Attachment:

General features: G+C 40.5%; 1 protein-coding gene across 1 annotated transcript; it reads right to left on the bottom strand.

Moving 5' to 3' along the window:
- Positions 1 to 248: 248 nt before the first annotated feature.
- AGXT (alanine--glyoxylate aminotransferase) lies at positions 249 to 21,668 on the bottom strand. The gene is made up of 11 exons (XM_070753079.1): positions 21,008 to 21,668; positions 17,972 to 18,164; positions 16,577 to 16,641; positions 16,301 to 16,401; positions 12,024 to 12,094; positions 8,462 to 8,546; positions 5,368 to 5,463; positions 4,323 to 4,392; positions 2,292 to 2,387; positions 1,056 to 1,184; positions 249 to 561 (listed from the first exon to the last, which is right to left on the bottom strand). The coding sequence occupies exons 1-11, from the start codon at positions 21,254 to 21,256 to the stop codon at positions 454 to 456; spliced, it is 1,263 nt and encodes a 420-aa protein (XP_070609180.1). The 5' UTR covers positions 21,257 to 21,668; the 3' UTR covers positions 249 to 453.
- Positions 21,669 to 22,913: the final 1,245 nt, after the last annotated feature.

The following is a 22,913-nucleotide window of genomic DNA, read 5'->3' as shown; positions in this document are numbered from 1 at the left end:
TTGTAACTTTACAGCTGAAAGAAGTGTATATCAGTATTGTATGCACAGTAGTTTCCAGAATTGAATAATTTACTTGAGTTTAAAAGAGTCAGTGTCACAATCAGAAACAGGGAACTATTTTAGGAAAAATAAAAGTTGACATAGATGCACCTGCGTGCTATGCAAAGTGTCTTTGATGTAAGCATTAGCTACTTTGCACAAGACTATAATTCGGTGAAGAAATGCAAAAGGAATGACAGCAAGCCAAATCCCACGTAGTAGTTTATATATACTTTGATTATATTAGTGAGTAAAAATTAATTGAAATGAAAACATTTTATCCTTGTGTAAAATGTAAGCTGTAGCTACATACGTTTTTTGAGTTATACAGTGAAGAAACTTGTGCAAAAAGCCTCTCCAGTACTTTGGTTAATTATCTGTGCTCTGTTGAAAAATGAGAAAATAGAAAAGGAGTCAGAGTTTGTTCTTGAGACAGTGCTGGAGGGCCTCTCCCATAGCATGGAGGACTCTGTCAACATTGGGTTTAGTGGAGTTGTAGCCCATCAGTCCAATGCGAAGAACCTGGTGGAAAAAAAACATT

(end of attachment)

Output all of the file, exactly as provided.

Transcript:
General features: G+C 40.5%; 1 protein-coding gene across 1 annotated transcript; it reads right to left on the bottom strand.

Moving 5' to 3' along the window:
- Positions 1 to 248: 248 nt before the first annotated feature.
- AGXT (alanine--glyoxylate aminotransferase) lies at positions 249 to 21,668 on the bottom strand. The gene is made up of 11 exons (XM_070753079.1): positions 21,008 to 21,668; positions 17,972 to 18,164; positions 16,577 to 16,641; positions 16,301 to 16,401; positions 12,024 to 12,094; positions 8,462 to 8,546; positions 5,368 to 5,463; positions 4,323 to 4,392; positions 2,292 to 2,387; positions 1,056 to 1,184; positions 249 to 561 (listed from the first exon to the last, which is right to left on the bottom strand). The coding sequence occupies exons 1-11, from the start codon at positions 21,254 to 21,256 to the stop codon at positions 454 to 456; spliced, it is 1,263 nt and encodes a 420-aa protein (XP_070609180.1). The 5' UTR covers positions 21,257 to 21,668; the 3' UTR covers positions 249 to 453.
- Positions 21,669 to 22,913: the final 1,245 nt, after the last annotated feature.

The following is a 22,913-nucleotide window of genomic DNA, read 5'->3' as shown; positions in this document are numbered from 1 at the left end:
TTGTAACTTTACAGCTGAAAGAAGTGTATATCAGTATTGTATGCACAGTAGTTTCCAGAATTGAATAATTTACTTGAGTTTAAAAGAGTCAGTGTCACAATCAGAAACAGGGAACTATTTTAGGAAAAATAAAAGTTGACATAGATGCACCTGCGTGCTATGCAAAGTGTCTTTGATGTAAGCATTAGCTACTTTGCACAAGACTATAATTCGGTGAAGAAATGCAAAAGGAATGACAGCAAGCCAAATCCCACGTAGTAGTTTATATATACTTTGATTATATTAGTGAGTAAAAATTAATTGAAATGAAAACATTTTATCCTTGTGTAAAATGTAAGCTGTAGCTACATACGTTTTTTGAGTTATACAGTGAAGAAACTTGTGCAAAAAGCCTCTCCAGTACTTTGGTTAATTATCTGTGCTCTGTTGAAAAATGAGAAAATAGAAAAGGAGTCAGAGTTTGTTCTTGAGACAGTGCTGGAGGGCCTCTCCCATAGCATGGAGGACTCTGTCAACATTGGGTTTAGTGGAGTTGTAGCCCATCAGTCCAATGCGAAGAACCTGGTGGAAAAAAAACATT